Let's bring in Jason Downs. He's an attorney for the Gray family.

Thanks so much for being here. We appreciate it.


TAPPER: We have heard from the police that Freddie Gray's body might be given to the family, released to the family. Do you know if that's happened yet?

DOWNS: It has not happened at this point.

The family is very much in the grieving process right now. They are planning the funeral. But, as you may imagine, there's a mother who has to bury her son. So she is very, very much upset. But she is planning the funeral as we speak.

TAPPER: OK. But they don't -- do they know when they're going to get the body for the funeral?

DOWNS: Well, no. But, first, we have to plan -- we -- the family has to plan the funeral first. And she's very much grieving.


I do want to -- forgive me for looking down at this. I just want to make sure I get it right. Police say that Freddie Gray suffered spinal cord injuries. The family members say he was treated for three fractured vertebrae and for a crushed voice box or larynx.

Where are they getting that information from?

DOWNS: Well, we have to first see the medical records. That's the first thing.

We know -- it appears that he passed away from a spinal cord injury. And right now we know for sure that he passed away because of injuries that he suffered while in police custody.

TAPPER: Right.

DOWNS: The extent of those injuries, we don't just know because we don't yet have the medical records. But what we do know is that the injuries that he sustained occurred while he was in police custody.

TAPPER: OK. But when we have heard information about his neck being severed from his spine or the three crushed vertebrae or the larynx being crushed, that's not based on medical evidence as of now, that's based on impressions?

DOWNS: It's not based on impressions. It's based on a source. We certainly can't -- we certainly don't have the medical records right now, but it's based on a reliable source.

TAPPER: Somebody with information told the family that.


TAPPER: Police have said they expect to have the investigation wrapped up by next Friday. Have they been in touch with the family about the investigation or have they given any information about the status of it?

DOWNS: To my knowledge, the answer to that question is no. At this point, the family is much more interested in a transparent investigation. So if the police were interested in the family, the police could just release certain pieces of information, for example, the 911 calls, if they exist, radio runs.

If they exist, they could be released to the family. What the officers said today could be released to the family. That's what the family is interested in right now.

TAPPER: We saw Freddie Gray's mom break down in tears during the protest yesterday, very moving and upsetting. How is she holding up? How is the family holding up?

DOWNS: Quite frankly, they are in shock. And it's tough for everyone, everyone involved. The entire family is in shock. They all right now are grieving.

TAPPER: One day, he's there, young guy, 25, his whole life ahead of him.

DOWNS: Twenty-five years old, completely healthy on a Sunday morning going to get a cup of coffee and he's unlawfully arrested. And after being unlawfully arrested, his spinal cord is severed and he's no longer with us. They want answers right now and they are extremely, extremely sad and extremely frustrated and they want answers. TAPPER: Does the family have confidence in the investigation? We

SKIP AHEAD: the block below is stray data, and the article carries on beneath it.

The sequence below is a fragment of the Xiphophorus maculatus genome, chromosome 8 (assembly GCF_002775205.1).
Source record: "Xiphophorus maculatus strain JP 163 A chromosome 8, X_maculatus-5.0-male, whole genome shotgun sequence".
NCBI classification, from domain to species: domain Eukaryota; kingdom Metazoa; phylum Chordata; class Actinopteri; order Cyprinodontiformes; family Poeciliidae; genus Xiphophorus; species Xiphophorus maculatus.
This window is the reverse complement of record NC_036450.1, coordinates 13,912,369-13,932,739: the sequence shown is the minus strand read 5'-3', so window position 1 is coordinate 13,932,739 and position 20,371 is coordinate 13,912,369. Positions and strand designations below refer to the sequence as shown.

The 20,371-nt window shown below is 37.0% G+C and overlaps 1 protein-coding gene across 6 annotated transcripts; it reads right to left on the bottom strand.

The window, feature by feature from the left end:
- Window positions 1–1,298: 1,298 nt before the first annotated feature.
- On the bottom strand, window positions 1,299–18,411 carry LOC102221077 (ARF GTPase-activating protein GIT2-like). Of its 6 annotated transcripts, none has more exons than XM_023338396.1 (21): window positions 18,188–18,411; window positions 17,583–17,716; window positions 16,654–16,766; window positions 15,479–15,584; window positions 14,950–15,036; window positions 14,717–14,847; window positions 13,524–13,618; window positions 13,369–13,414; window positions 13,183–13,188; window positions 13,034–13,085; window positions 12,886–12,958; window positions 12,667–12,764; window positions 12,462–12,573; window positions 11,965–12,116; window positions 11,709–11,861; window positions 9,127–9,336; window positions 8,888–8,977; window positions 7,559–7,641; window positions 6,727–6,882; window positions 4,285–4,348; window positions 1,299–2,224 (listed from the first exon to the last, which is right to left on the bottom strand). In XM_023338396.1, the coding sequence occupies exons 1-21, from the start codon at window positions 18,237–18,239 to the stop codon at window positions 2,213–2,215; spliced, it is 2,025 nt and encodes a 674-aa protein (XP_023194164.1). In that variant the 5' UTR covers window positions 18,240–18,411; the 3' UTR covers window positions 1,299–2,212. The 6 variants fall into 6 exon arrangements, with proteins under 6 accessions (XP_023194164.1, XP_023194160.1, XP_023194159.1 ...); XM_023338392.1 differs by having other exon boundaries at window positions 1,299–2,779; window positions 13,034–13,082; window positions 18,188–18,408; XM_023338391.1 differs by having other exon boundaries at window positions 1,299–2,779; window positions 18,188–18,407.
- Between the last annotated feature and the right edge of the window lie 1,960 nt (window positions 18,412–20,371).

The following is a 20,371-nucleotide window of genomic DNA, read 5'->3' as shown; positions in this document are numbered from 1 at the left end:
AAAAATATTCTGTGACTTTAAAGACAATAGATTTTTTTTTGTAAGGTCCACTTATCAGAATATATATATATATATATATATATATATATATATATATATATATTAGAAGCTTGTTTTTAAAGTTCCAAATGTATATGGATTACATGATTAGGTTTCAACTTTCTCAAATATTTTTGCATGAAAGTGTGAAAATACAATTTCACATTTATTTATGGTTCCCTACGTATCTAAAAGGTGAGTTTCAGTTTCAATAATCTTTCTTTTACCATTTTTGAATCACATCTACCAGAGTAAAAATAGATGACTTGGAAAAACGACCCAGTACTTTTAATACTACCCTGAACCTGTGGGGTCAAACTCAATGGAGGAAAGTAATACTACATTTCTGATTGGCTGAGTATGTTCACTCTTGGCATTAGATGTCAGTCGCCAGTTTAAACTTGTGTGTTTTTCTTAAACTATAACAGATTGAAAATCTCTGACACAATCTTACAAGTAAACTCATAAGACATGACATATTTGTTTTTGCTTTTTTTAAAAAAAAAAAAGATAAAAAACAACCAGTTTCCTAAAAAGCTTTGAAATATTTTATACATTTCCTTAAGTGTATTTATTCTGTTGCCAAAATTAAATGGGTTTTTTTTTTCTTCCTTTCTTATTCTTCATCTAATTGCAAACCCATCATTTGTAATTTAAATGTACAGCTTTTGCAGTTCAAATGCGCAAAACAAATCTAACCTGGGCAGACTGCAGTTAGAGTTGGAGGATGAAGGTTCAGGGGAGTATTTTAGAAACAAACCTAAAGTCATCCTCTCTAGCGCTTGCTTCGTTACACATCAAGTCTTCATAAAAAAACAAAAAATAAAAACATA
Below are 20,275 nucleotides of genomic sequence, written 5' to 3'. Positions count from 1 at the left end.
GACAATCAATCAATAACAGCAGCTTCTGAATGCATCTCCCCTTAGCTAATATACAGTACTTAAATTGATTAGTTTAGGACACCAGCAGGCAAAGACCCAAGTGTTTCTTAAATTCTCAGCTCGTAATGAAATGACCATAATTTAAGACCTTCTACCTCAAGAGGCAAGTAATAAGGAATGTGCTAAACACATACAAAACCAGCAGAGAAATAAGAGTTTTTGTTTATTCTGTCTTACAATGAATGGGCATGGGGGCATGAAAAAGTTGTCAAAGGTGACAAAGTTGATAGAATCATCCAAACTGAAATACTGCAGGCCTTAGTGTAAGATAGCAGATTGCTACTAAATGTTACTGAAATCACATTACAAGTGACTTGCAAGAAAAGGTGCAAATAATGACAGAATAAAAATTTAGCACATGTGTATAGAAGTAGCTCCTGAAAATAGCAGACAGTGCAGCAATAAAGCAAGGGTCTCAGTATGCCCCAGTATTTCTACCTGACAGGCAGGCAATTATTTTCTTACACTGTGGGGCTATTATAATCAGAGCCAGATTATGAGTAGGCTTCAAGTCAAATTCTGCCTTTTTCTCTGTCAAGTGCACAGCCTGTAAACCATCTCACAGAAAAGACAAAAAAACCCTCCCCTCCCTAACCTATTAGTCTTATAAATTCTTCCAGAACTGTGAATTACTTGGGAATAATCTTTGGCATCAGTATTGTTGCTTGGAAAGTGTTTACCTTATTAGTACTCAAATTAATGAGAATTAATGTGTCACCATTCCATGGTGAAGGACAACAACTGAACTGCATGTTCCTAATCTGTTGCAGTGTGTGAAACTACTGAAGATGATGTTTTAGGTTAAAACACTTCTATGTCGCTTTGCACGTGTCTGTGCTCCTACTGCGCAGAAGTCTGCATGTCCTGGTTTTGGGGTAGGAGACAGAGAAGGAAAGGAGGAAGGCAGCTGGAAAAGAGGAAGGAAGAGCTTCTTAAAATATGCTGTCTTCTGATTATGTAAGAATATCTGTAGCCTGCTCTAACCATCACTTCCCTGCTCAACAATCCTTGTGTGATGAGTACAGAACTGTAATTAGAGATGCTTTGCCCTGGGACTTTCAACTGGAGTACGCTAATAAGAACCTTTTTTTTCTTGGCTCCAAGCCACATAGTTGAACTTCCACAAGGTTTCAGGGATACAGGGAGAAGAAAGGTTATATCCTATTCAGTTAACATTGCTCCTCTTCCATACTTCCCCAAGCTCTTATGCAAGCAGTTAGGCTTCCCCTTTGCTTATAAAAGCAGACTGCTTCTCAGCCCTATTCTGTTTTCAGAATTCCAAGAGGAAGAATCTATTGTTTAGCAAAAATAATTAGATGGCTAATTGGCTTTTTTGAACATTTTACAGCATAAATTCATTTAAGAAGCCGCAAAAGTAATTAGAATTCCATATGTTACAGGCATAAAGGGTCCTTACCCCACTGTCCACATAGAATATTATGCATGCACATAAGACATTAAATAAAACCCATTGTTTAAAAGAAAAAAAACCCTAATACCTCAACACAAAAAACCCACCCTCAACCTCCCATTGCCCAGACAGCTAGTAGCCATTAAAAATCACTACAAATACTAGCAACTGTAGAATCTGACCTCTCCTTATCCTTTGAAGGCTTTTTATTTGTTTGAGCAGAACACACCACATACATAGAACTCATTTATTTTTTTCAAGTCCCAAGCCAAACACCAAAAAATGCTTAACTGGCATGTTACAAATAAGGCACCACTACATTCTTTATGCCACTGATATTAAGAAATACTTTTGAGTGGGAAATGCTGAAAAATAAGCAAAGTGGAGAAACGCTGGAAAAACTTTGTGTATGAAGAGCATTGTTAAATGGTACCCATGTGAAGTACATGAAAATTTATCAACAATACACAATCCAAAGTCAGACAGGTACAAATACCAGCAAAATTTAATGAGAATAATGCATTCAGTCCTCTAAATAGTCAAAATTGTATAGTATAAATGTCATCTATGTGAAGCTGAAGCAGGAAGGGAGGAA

have been told there's going to be an investigation by Baltimore police, a separate investigation that the police commissioner called for and now the Department of Justice is doing an investigation. Is the family confident that they will see justice and they will get answers?

DOWNS: Well, the family has no confidence that the police can actually investigate the police. History shows us that that's just not an accurate assumption. The police will not thoroughly and competently investigate themselves.

Now, the Justice Department -- we're very hopeful that the Justice Department will conduct an impartial investigation and a thorough investigation. But with regard to the Baltimore Police Department, no, there's no confidence that the Baltimore Police Department can accurately investigate themselves.

TAPPER: It's early -- and forgive me for even asking the question, but is the family considering filing civil suits against the police at this -- at this point?


DOWNS: Right now, it's just too early.

The family is interested in finding the truth. And right now, that's their primary goal, is just to uncover what happened to their loved one. How was he a healthy young man on a Sunday morning and how did he end up with a severed spinal cord after coming in contact with police? They want answers.

TAPPER: We know little about Freddie Gray. We know that he had a police record for minor drug offenses and things along those lines.

What should we know about Freddie Gray, other than the fact that he was 25 and had his whole life ahead of him? What do you and the family want us to know?

DOWNS: The family wants everyone to know that the available information in the case that Mr. Gray wasn't breaking any laws.

We have the mayor of this city thankfully admitting that the police didn't have probable cause to arrest Mr. Gray. And so we should all realize that Mr. Gray had no -- he was not breaking any law whatsoever. The police had no reason to arrest him. And after unlawfully arresting him, he's no longer with us.

TAPPER: Did he have any medical conditions? He asked for an inhaler. Is there anything -- obviously, nothing would explain the severed neck. But did he have any health issues at all?

DOWNS: He had no health issues to our knowledge and there was nothing wrong with his spinal cord at all.